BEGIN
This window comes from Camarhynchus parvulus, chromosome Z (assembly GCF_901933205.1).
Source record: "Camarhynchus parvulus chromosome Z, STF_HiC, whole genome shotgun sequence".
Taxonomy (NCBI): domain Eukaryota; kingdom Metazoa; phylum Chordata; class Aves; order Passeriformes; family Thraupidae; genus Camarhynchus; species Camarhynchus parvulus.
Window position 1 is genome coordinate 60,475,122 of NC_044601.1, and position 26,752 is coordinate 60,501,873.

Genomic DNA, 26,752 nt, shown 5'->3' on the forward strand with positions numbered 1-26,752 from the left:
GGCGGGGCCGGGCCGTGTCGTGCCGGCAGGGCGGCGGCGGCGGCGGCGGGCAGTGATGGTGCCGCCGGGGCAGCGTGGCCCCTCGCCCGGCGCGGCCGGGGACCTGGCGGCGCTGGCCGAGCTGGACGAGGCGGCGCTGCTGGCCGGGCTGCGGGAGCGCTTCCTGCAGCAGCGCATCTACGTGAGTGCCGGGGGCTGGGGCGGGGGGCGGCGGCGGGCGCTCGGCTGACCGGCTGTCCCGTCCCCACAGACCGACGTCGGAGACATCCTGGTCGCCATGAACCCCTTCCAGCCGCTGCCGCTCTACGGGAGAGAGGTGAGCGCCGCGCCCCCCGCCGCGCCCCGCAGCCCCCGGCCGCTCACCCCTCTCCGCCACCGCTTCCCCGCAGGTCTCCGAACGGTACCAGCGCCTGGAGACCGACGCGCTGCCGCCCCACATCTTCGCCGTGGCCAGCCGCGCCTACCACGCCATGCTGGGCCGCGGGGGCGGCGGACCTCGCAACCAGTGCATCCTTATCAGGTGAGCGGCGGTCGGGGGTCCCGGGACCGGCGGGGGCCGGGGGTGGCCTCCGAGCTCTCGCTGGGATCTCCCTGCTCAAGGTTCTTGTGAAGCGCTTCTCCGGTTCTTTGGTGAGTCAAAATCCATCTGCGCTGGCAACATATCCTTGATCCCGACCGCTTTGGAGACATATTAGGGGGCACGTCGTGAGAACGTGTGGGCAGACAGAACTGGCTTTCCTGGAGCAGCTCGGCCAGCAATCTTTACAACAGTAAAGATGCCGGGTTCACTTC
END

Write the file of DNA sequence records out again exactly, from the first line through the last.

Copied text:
This window comes from Camarhynchus parvulus, chromosome Z (assembly GCF_901933205.1).
Source record: "Camarhynchus parvulus chromosome Z, STF_HiC, whole genome shotgun sequence".
Taxonomy (NCBI): domain Eukaryota; kingdom Metazoa; phylum Chordata; class Aves; order Passeriformes; family Thraupidae; genus Camarhynchus; species Camarhynchus parvulus.
Window position 1 is genome coordinate 60,475,122 of NC_044601.1, and position 26,752 is coordinate 60,501,873.

Genomic DNA, 26,752 nt, shown 5'->3' on the forward strand with positions numbered 1-26,752 from the left:
GGCGGGGCCGGGCCGTGTCGTGCCGGCAGGGCGGCGGCGGCGGCGGCGGGCAGTGATGGTGCCGCCGGGGCAGCGTGGCCCCTCGCCCGGCGCGGCCGGGGACCTGGCGGCGCTGGCCGAGCTGGACGAGGCGGCGCTGCTGGCCGGGCTGCGGGAGCGCTTCCTGCAGCAGCGCATCTACGTGAGTGCCGGGGGCTGGGGCGGGGGGCGGCGGCGGGCGCTCGGCTGACCGGCTGTCCCGTCCCCACAGACCGACGTCGGAGACATCCTGGTCGCCATGAACCCCTTCCAGCCGCTGCCGCTCTACGGGAGAGAGGTGAGCGCCGCGCCCCCCGCCGCGCCCCGCAGCCCCCGGCCGCTCACCCCTCTCCGCCACCGCTTCCCCGCAGGTCTCCGAACGGTACCAGCGCCTGGAGACCGACGCGCTGCCGCCCCACATCTTCGCCGTGGCCAGCCGCGCCTACCACGCCATGCTGGGCCGCGGGGGCGGCGGACCTCGCAACCAGTGCATCCTTATCAGGTGAGCGGCGGTCGGGGGTCCCGGGACCGGCGGGGGCCGGGGGTGGCCTCCGAGCTCTCGCTGGGATCTCCCTGCTCAAGGTTCTTGTGAAGCGCTTCTCCGGTTCTTTGGTGAGTCAAAATCCATCTGCGCTGGCAACATATCCTTGATCCCGACCGCTTTGGAGACATATTAGGGGGCACGTCGTGAGAACGTGTGGGCAGACAGAACTGGCTTTCCTGGAGCAGCTCGGCCAGCAATCTTTACAACAGTAAAGATGCCGGGTTCACTTC